Sep 152014
 

http://wikileaks.org/cable/2005/05/05MANILA2335.html#

Reference ID Created Released Classification Origin
05MANILA2335 2005-05-20 08:05 2011-08-30 01:44 CONFIDENTIAL Embassy Manila
This record is a partial extract of the original cable. The full text of the original cable is not available.
C O N F I D E N T I A L SECTION 01 OF 04 MANILA 002335

SIPDIS

STATE FOR EAP/PMBS
NSC FOR GREEN
DOD/ISA/AP FOR ALLEN
SEOUL FOR ERIC JOHN

E.O. 12958: DECL: 05/20/2015
TAGS: MOPS MARR PREL PINS PTER CH RP
SUBJECT: DEFENSE SECRETARY MAKES STRONG PUBLIC CASE FOR PDR

REF: A. MANILA 1960
¶B. MANILA 2112

Classified By: (U) Political Officer Paul O’Friel
for reasons 1.4(b) and (d).

¶1. (U) SUMMARY. In a major speech at the prestigious Manila
Overseas Press Club, Secretary of National Defense Cruz made
a strong public pitch for Philippine Defense Reform (PDR),
saying it would allow the Philippines to defeat the multiple
insurgencies and terrorist threats facing the country. In
the subsequent Q&A session, Cruz said Philippine military
exchanges with China were a natural part of warming relations
between the two countries. He viewed the Visiting Forces
Agreement (VFA) as a “valid legal mechanism” for
counterterrorism cooperation with the United States. While
open to case-by-case cooperation on specific counterterrorism
scenarios, Cruz said the Philippines needed to exercise
“sovereign judgment” in determining what was best for the
nation’s security. He had short shrift for any talk of
coups. The AFP is loyal to President Arroyo and will defend
the Constitution, Cruz stated. END SUMMARY.

$366 MILLION EFFORT FOCUSED ON TEN KEY AREAS
——————————————–

¶2. (U) In a May 18 address to a packed audience of
journalists, diplomats, business executives, and government
officials at the prestigious Manila Overseas Press Club,
Secretary of National Defense Avelino Cruz said his vision

SIPDIS
was to transform the Philippine defense establishment into a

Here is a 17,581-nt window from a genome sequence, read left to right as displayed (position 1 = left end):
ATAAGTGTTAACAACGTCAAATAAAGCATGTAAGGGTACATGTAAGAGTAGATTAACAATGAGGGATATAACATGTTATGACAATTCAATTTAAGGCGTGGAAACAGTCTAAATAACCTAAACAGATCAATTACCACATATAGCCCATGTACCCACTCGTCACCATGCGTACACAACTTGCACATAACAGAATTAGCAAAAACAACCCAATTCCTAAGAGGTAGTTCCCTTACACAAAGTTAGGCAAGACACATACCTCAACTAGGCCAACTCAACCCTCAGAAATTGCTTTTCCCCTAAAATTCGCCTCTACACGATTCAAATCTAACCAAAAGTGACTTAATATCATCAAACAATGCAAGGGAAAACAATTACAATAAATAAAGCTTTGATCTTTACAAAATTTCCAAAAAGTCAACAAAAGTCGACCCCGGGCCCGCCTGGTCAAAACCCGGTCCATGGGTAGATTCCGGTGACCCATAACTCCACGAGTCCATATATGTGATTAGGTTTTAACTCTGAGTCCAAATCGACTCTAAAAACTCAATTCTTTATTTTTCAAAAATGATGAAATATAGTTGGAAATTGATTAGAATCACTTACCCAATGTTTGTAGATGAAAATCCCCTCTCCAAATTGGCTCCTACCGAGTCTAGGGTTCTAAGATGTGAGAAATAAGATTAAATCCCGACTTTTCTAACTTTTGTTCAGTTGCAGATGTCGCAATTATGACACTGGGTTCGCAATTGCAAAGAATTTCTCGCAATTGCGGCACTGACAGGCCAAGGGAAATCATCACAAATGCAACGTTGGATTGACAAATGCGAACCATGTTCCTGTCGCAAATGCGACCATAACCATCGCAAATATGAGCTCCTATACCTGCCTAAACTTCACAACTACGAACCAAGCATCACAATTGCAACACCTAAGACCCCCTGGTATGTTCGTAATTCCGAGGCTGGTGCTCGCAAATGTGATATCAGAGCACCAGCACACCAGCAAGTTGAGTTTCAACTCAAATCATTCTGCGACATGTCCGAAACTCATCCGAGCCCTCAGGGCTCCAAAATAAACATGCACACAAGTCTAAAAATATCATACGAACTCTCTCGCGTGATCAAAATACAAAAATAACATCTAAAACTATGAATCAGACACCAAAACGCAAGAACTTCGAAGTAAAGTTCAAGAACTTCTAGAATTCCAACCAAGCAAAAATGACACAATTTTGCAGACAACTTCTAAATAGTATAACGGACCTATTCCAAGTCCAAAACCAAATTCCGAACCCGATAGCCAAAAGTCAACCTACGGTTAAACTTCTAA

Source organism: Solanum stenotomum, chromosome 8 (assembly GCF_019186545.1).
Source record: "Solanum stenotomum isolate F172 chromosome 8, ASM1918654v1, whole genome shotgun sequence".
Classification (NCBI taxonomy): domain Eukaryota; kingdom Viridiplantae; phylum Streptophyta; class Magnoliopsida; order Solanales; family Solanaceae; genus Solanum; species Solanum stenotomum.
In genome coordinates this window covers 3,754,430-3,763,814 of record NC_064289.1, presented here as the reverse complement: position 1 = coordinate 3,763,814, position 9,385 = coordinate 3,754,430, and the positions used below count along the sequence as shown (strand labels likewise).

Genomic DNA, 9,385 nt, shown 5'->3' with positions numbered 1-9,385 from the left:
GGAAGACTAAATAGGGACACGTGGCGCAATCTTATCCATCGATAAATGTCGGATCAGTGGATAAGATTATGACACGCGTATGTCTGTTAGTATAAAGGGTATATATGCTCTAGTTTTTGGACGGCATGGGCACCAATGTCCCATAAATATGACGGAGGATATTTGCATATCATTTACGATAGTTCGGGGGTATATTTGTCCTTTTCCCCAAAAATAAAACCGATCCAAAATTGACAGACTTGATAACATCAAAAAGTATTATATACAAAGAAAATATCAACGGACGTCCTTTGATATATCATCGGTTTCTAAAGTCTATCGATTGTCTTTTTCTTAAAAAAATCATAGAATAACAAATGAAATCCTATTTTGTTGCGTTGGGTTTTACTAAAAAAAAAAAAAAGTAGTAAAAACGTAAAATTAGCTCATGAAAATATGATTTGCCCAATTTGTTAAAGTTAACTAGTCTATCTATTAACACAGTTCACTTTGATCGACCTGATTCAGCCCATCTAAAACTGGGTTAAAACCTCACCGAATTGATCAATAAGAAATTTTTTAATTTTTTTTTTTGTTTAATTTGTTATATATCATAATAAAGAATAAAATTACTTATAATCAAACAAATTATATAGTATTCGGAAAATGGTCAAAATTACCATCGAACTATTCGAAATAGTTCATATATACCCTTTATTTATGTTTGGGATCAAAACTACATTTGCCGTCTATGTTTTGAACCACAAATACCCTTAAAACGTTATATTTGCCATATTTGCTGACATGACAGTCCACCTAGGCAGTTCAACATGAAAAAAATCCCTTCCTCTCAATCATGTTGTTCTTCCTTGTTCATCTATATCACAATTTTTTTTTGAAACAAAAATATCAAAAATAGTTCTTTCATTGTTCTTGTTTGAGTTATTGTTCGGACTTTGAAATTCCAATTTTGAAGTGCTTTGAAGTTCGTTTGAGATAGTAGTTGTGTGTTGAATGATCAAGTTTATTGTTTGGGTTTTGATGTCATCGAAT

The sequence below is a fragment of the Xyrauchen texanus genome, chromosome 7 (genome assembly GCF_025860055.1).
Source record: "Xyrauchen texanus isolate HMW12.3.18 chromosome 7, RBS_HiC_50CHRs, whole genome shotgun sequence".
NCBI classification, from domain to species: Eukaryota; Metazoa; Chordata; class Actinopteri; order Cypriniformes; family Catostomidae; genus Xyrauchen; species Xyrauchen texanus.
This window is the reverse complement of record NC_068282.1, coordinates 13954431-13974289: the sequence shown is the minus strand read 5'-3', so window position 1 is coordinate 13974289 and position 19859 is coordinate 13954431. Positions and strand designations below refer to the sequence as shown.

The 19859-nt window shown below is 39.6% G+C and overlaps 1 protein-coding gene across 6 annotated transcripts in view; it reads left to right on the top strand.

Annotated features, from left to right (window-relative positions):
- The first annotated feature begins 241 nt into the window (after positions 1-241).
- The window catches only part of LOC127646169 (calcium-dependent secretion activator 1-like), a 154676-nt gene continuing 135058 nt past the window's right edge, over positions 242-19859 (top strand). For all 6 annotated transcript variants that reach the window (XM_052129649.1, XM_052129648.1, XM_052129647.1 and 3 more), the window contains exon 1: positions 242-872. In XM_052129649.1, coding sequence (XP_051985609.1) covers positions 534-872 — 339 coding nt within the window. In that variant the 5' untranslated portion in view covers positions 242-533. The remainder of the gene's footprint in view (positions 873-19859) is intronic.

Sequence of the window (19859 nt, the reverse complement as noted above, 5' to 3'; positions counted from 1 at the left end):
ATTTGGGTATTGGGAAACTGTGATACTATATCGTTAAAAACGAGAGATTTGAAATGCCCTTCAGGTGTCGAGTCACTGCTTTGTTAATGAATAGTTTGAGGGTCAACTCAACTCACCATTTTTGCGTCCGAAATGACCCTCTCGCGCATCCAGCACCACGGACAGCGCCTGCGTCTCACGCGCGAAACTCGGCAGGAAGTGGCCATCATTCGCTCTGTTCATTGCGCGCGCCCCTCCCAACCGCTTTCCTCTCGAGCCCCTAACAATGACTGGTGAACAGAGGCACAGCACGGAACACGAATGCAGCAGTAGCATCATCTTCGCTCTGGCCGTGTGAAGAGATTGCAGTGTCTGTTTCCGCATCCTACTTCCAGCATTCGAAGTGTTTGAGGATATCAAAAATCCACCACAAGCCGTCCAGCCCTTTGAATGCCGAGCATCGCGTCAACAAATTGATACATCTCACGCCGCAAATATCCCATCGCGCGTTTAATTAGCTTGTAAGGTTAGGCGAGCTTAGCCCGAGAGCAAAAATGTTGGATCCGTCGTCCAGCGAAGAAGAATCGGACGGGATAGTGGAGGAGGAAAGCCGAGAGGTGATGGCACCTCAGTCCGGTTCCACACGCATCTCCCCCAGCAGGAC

more effective institution by undertaking a series of
comprehensive, systematic reforms. Demonstrating a masterful
display of facts, figures, and arguments, Cruz — backed up
by separate presentations by Assistant Secretary for Defense
Reform Roberto Nuqui and Armed Forces of the Philippines
(AFP) Vice Chief of Staff Vice Admiral Ariston De Los Reyes
— laid out a compelling justification for PDR, promising
that it would allow the Philippines to defeat the multiple
insurgencies and terrorist threats facing the country in 6-10
years. PDR, budgeted at 4 billion pesos per year for five
years (totaling approximately $366 million) — over and above
the regular defense budget — would focus on ten key areas:

— Implementation of a multi-year defense planning system
(MYDPS);
— Improvement of AFP operations and training;
— Improved logistics capability;
— Better staff development;
— Development of an effective AFP personnel management
system;
— Implementation of a separately funded Capability Upgrade
Program (CUP) for the AFP;
— Improved defense budget system and management controls;
— Creation of a centralized defense acquisition system and
staff;
— Enhancement of the AFP’s civil military operations; and
— Development of accurate baseline data on critical AFP
functional areas.

A RESOURCE-DRIVEN PROCESS
————————-

¶3. (U) Having issued the first-ever multi-year Defense
Planning Guidance in December 2004, Cruz said he wanted to
use multi-year planning to establish a resource-driven
process, in which all defense budget proposals would be
evaluated according to need.

INDIVIDUAL AND UNIT TRAINING A MUST
———————————–

¶4. (U) Operations and training were important to PDR’s
success. Pointing to the AFP training backlog (Note: Some
battalions have not undergone any training in over 10 years.
End Note), Cruz emphasized that individual and unit training
is a must. His goal was to train 12 infantry battalions each
year, using Ft. Magsaysay as a National Training Center,
supported by two regional training centers in the Visayas and
Mindanao.

LOGISTICS FOCUSED ON OPERATIONAL READINESS
——————————————
¶5. (U) The logistics effort would focus on improved
operational readiness and reliability rates for key mobility
and combat systems: trucks; aircraft; helicopters; patrol
craft; and M105 howitzers. Cruz’s target is a 70-percent
mission capable rate.

STAFF DEVELOPMENT TACKLES FUNDAMENTAL ISSUES
——————————————–

¶6. (U) Cruz said he intends to recruit 90 hand-picked
civilian university graduates to run the PDR’s defense
resource management and defense acquisitions programs.
Broader personnel management improvements would target
recruitment, assignments, promotion, tenure of key officers,